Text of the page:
Erik Hurtado finally seizing his chance with Vancouver Whitecaps after rough rookie campaign
VANCOUVER, B.C. – Carl Robinson's message to his young Vancouver Whitecaps side has been a consistent one: Every player will get their chance, but when they get it, they need to make the most of it.
One player who has done just that over the past couple of weeks is striker Erik Hurtado.
"I feel good right now," Hurtado told MLSsoccer.com. "I got my first MLS goal against Columbus, then got a goal the next game against Toronto [in Canadian Championship play]. It feels good to score and help the team out.
"I don't know if my confidence has changed or not. I know what kind of player I am. The coaching staff, the team know what kind of player I am. I just needed to get the opportunity to play."
Hurtado came on as a sub in six of the nine games to start the season and looked to have settled into that role in the side. But Mattocks' injury thrust him into the spotlight and he has started Vancouver's last three matches, two against Toronto in the Canadian Championship and the team's last MLS match, in Columbus on May 10.
That 1-0 win over the Crew saw Hurtado get his first MLS start in nearly a year – and he marked the occasion with his first-ever goal in Major League Soccer.
After coming close in many games, getting off the schneid will come as a relief to the young striker, who has had to endure constant questions from local media as to when he would break his goalscoring duck.
"I just play," Hurtado said. "I'm not here to play for the press, I'm here to play for my team and myself and help the club get wins and that's what I have to take out on the field. That's what my focus has to be. It can't be on what everyone is saying and when would I get my first goal. I just have to go out there and play."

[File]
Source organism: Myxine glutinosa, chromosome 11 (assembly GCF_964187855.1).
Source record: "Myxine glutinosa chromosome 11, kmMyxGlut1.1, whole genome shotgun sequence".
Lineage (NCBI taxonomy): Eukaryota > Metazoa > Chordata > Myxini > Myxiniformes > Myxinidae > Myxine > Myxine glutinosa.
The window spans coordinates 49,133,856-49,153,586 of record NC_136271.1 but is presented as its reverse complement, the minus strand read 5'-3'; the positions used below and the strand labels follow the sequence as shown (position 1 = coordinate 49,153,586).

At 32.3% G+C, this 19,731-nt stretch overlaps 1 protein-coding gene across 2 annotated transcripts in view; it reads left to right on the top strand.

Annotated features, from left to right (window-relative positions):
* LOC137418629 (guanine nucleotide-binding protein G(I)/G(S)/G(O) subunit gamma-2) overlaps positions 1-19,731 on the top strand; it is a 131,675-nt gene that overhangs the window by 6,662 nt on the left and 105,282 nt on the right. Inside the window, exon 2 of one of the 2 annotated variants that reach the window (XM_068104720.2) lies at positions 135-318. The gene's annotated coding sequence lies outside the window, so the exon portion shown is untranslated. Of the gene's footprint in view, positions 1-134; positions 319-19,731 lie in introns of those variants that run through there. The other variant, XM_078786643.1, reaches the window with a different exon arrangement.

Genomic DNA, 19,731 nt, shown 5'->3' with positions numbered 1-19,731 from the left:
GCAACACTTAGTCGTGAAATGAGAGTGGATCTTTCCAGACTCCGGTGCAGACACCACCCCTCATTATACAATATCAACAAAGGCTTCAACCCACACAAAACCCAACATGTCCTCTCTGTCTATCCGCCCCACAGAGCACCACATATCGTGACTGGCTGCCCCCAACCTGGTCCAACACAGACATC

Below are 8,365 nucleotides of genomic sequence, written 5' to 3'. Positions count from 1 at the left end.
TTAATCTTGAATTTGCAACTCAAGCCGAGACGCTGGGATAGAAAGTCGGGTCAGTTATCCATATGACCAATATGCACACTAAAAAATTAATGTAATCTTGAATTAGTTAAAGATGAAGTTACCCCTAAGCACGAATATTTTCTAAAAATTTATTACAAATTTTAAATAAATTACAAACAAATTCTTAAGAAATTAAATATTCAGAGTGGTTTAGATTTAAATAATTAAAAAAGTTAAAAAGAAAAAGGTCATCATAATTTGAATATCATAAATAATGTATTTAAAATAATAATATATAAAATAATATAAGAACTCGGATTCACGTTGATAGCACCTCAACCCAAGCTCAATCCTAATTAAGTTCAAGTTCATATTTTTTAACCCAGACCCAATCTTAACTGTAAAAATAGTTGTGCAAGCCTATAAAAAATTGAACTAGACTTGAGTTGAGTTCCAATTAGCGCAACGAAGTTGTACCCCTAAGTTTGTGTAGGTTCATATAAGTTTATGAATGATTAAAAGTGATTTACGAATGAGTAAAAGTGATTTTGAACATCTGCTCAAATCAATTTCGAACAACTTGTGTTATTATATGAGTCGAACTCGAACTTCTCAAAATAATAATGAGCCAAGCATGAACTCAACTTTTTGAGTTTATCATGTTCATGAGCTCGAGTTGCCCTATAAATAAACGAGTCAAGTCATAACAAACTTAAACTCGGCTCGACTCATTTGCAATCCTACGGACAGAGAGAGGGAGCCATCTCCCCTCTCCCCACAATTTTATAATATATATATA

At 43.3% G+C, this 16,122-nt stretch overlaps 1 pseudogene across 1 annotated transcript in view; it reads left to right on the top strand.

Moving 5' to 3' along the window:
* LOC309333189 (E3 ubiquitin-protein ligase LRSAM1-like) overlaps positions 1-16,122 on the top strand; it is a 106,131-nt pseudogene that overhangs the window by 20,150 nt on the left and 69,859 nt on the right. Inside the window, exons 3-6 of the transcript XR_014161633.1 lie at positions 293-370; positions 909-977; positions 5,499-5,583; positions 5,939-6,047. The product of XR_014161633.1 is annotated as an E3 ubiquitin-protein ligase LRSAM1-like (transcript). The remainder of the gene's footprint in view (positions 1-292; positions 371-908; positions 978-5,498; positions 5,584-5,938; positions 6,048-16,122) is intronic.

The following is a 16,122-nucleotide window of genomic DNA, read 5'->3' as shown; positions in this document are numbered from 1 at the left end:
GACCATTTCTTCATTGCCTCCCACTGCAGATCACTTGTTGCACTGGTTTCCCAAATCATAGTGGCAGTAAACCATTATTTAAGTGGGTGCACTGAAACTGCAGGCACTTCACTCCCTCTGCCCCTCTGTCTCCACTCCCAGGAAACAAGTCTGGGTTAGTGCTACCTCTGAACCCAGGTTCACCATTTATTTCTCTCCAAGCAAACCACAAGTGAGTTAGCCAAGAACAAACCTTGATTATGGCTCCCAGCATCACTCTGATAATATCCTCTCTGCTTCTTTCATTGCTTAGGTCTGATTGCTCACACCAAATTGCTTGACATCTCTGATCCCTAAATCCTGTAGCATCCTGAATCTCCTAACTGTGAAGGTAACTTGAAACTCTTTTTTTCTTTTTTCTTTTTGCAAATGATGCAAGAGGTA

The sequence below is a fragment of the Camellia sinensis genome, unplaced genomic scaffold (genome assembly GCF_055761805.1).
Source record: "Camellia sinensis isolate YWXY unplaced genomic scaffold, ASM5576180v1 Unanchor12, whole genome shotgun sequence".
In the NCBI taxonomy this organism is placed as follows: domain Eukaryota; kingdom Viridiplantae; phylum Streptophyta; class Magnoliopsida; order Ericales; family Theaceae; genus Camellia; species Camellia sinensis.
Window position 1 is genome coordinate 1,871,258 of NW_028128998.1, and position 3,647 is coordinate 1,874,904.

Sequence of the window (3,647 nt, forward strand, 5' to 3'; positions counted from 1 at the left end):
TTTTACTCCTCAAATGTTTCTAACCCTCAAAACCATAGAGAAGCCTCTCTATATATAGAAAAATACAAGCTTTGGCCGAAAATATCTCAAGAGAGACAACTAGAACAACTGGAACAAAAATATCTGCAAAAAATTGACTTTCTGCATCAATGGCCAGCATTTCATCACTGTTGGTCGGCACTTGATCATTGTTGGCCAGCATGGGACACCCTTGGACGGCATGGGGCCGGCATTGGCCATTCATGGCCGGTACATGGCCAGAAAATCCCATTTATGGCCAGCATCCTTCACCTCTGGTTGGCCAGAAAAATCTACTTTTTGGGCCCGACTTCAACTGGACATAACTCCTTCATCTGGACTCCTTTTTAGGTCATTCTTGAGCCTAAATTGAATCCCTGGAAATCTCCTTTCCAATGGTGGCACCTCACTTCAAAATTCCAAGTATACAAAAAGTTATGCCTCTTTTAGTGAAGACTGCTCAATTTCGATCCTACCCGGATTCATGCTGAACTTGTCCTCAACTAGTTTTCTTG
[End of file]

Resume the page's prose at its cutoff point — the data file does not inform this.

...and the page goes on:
Hurtado is now in his second MLS season, after the Whitecaps traded up to take the Santa Clara product with the fifth pick of the first round of last year's SuperDraft, and the 23-year-old is now starting to show signs of fulfilling his potential after a tough first year.
"It was definitely a learning experience," Hurtado said of his rookie season. "Maturity-wise, I matured a lot. I learned how to become a pro. I learned to do extra to help myself get better and how to have a good attitude.
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"One of the main differences [from NCAA] was definitely the speed of play. In college I was able to get the ball and look up and decide what I wanted to do. In MLS, I've got to know what I'm going to do before I get the ball. I just have to have pictures in my mind and see the field."
It was definitely a difficult transition from the college game for the player at times, with his first touch letting him down on more than occasion.
But he showed enough to Carl Robinson in his 15 appearances last season to convince him that Hurtado could be a threat in MLS – and that faith is now being repaid.
"He causes defenders problems," Robinson said. "Sometimes he runs down blind alleys and I've said that to him. We've [got] to learn, teach him with that, because he's a powerful boy. But when he's in full stride, people can't live with him. He's playing with confidence and it's important that he continues to do that."